3 main characteristics of Ayurveda medicine

May 4, 2016

Ayurvedic medicine draws on dietetics, prescription of medicinal plants, but also meditation and yoga. Let's examine three key features of this medical tradition.

3 main characteristics of Ayurveda medicine

1. Fundamentals of Ayurveda

There are many similarities between Ayurveda - an ancient Indian medical tradition - and traditional Chinese medicine. They share with Western medicine a common goal: restore balance to the body.

  • In Sanskrit, the word ayurveda means "science of life", a phrase evoking the principle that health is the responsibility of each individual; the doctor's role is only to guide the patients.
  • Another point in common with traditional Chinese medicine, Ayurveda is based on a philosophy of moods, which has three fundamental forces, the doshas. Everyone is born with a specific balance between these three doshas.
  • The proportions in which they are present depend on the temperament of the individual, and may vary depending on the food, climate and other factors influencing lifestyle.
  • The doshas determine your personality, the kind of conditions that you are susceptible of contracting and the type of food, plants and physical exercises that are best for you.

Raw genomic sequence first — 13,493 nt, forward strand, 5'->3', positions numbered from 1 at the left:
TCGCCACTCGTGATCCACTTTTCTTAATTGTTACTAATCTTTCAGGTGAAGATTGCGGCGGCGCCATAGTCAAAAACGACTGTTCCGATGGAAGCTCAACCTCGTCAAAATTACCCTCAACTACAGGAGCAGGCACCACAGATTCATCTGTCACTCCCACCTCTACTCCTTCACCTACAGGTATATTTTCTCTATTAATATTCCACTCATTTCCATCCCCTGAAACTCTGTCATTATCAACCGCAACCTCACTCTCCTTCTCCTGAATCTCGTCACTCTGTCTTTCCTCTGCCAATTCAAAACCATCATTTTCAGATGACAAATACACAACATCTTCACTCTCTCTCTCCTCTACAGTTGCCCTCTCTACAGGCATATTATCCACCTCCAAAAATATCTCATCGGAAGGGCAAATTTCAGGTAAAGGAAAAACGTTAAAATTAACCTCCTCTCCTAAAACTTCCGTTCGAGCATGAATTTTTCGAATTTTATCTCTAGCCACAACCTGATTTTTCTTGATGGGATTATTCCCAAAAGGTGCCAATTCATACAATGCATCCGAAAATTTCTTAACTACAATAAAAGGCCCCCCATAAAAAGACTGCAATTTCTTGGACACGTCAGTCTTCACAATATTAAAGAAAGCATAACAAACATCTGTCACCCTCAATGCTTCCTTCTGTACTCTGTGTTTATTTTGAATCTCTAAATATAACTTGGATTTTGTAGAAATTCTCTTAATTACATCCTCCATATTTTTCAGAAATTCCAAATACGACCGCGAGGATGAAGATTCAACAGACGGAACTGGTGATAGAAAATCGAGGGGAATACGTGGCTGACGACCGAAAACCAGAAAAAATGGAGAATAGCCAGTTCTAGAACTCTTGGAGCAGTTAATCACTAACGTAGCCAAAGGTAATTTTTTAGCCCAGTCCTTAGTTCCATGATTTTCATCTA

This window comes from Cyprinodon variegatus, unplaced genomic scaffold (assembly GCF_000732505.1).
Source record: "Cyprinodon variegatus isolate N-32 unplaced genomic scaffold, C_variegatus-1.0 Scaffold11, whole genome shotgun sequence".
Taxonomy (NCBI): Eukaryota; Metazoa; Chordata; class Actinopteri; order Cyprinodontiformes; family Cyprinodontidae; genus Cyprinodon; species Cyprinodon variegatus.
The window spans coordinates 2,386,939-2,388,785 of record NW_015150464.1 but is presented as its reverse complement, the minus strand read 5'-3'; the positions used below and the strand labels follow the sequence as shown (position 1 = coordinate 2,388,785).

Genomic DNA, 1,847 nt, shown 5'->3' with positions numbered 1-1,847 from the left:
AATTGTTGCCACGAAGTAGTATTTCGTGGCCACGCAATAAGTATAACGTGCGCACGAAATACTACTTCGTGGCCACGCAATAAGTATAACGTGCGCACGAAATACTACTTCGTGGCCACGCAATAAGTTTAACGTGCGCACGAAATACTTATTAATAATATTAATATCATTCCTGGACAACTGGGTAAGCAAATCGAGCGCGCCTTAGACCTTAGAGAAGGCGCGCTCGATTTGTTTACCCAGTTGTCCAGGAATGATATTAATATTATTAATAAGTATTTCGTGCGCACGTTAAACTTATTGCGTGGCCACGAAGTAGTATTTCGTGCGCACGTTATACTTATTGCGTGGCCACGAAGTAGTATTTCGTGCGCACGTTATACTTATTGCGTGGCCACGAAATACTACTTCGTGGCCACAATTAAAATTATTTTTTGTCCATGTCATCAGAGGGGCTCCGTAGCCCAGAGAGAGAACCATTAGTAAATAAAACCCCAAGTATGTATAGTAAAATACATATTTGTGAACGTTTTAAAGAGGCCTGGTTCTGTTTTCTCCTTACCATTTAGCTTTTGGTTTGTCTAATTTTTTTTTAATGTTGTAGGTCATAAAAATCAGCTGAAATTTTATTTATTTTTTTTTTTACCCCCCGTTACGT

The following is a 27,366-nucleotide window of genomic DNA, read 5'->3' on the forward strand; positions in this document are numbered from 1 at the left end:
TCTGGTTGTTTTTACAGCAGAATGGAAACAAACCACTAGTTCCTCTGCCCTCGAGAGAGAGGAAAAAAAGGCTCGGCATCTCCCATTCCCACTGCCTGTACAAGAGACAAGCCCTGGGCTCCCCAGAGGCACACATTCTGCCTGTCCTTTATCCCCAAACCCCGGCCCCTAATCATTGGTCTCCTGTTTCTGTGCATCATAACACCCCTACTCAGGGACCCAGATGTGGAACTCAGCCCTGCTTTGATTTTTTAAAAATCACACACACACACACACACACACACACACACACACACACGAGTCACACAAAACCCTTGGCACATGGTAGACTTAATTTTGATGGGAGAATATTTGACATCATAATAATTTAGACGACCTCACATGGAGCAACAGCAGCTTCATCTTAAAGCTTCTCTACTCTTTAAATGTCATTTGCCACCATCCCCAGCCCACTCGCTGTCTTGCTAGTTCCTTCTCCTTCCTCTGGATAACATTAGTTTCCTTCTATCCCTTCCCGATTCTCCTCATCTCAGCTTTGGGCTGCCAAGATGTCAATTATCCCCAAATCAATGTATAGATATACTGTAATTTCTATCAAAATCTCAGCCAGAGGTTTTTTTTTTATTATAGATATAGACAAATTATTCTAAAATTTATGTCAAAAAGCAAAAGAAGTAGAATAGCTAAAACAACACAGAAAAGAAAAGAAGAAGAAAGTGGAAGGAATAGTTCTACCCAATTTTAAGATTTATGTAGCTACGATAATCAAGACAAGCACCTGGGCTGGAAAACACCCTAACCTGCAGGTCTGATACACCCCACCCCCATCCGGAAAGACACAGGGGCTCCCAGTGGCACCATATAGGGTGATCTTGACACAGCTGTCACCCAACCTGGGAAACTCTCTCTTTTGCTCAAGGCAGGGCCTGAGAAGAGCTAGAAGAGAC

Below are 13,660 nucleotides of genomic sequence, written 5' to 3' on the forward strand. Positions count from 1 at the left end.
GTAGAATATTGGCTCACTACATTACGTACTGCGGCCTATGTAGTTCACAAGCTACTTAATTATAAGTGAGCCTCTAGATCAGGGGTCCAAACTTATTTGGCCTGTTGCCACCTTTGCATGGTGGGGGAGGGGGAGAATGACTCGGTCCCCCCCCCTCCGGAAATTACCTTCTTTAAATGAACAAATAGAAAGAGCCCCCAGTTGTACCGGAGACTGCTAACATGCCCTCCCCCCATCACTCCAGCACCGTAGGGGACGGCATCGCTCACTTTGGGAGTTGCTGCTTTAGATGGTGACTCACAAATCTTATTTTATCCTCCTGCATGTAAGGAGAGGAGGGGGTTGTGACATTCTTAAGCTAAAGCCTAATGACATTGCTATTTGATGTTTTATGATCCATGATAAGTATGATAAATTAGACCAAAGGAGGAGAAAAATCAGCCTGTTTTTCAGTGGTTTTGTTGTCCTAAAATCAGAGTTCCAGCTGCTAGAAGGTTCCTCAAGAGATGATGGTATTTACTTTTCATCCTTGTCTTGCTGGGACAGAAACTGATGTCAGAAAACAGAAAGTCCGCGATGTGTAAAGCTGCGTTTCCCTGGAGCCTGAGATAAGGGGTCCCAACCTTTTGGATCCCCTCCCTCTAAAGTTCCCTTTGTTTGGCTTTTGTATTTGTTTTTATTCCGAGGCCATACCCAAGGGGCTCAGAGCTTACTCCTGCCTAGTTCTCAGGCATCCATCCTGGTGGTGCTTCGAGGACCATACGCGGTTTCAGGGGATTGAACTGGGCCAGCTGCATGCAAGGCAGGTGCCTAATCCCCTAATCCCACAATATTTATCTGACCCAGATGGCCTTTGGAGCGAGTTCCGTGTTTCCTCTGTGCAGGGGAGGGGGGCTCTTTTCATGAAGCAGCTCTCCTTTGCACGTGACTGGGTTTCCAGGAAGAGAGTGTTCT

2. Preferred plants

As in traditional Chinese medicine, each dosha can be influenced by the flavours of food and medicinal plants consumed.

  1. Fenugreek ( Trigonella foenum-graecum )
  2. Gymnema ( Gymnema sylvestre )
  3. Black cumin ( Nigella sativa )
  4. Ashwagandga ( Withania somnifera )
  5. Ginger ( Zingiber officinale )
  6. Brahmi ( Bacopa monnieri )
  7. Gotu kola ( Centella asiatica )
  8. Tamarin ( Tamarindus indica )
  9. Black pepper ( Piper nigrum )

3. Types of doshas

  • Vata : Regulates the movement of the body and mind, and the functioning of the circulatory system, nervous system, muscles and bones. It is associated with drought, cold and wind. In case of vata deficiency, we can stimulate it with bitter, astringent and pungent foods; acidic, sweet and savoury foods help to re-balance it.
  • Pitta : Controls the transformation processes, such as converting food into energy. It is associated with moisture and heat, and the ability to concentrate. Salty, sour and spicy flavours can stimulate it; sweet, bitter and astringent flavours reduce excess.
  • Kapha : Governs body structure and lubrication, promoting healthy joint function, for example. It is associated with the earth, water and cold. Kapha is stimulated by sweet, salty and acidic flavours, and contained by pungent, bitter and astringent flavours.

If you're seeking an alternative medicine and have an interest in diet, medicinal plants or yoga, Ayurvedic medicine could be for you.

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